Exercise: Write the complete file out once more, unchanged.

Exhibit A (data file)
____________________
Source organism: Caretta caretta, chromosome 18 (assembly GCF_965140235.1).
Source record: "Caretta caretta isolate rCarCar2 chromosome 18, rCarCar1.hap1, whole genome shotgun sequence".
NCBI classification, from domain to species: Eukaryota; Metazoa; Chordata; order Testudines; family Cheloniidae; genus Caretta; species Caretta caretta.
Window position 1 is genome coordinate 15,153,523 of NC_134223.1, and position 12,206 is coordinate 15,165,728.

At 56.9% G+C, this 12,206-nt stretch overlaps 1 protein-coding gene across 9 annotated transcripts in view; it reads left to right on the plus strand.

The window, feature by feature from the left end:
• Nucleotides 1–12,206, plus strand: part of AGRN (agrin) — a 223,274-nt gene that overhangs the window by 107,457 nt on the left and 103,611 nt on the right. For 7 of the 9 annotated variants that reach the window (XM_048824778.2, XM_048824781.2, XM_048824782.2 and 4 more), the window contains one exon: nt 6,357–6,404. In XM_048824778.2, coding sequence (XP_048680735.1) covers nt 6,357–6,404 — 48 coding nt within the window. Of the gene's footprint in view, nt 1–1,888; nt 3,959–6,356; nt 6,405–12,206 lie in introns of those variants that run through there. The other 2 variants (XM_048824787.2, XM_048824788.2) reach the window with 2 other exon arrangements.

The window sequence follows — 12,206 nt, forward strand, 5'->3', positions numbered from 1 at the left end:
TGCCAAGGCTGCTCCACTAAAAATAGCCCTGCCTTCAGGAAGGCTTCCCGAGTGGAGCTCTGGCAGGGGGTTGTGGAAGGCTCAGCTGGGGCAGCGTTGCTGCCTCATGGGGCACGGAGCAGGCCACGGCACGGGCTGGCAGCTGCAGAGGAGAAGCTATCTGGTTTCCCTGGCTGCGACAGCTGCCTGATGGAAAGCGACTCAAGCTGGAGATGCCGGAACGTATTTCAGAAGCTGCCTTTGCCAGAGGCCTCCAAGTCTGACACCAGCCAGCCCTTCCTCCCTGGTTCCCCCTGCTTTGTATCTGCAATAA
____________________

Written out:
Source organism: Caretta caretta, chromosome 18 (assembly GCF_965140235.1).
Source record: "Caretta caretta isolate rCarCar2 chromosome 18, rCarCar1.hap1, whole genome shotgun sequence".
NCBI classification, from domain to species: Eukaryota; Metazoa; Chordata; order Testudines; family Cheloniidae; genus Caretta; species Caretta caretta.
Window position 1 is genome coordinate 15,153,523 of NC_134223.1, and position 12,206 is coordinate 15,165,728.

At 56.9% G+C, this 12,206-nt stretch overlaps 1 protein-coding gene across 9 annotated transcripts in view; it reads left to right on the plus strand.

The window, feature by feature from the left end:
• Nucleotides 1–12,206, plus strand: part of AGRN (agrin) — a 223,274-nt gene that overhangs the window by 107,457 nt on the left and 103,611 nt on the right. For 7 of the 9 annotated variants that reach the window (XM_048824778.2, XM_048824781.2, XM_048824782.2 and 4 more), the window contains one exon: nt 6,357–6,404. In XM_048824778.2, coding sequence (XP_048680735.1) covers nt 6,357–6,404 — 48 coding nt within the window. Of the gene's footprint in view, nt 1–1,888; nt 3,959–6,356; nt 6,405–12,206 lie in introns of those variants that run through there. The other 2 variants (XM_048824787.2, XM_048824788.2) reach the window with 2 other exon arrangements.

The window sequence follows — 12,206 nt, forward strand, 5'->3', positions numbered from 1 at the left end:
TGCCAAGGCTGCTCCACTAAAAATAGCCCTGCCTTCAGGAAGGCTTCCCGAGTGGAGCTCTGGCAGGGGGTTGTGGAAGGCTCAGCTGGGGCAGCGTTGCTGCCTCATGGGGCACGGAGCAGGCCACGGCACGGGCTGGCAGCTGCAGAGGAGAAGCTATCTGGTTTCCCTGGCTGCGACAGCTGCCTGATGGAAAGCGACTCAAGCTGGAGATGCCGGAACGTATTTCAGAAGCTGCCTTTGCCAGAGGCCTCCAAGTCTGACACCAGCCAGCCCTTCCTCCCTGGTTCCCCCTGCTTTGTATCTGCAATAA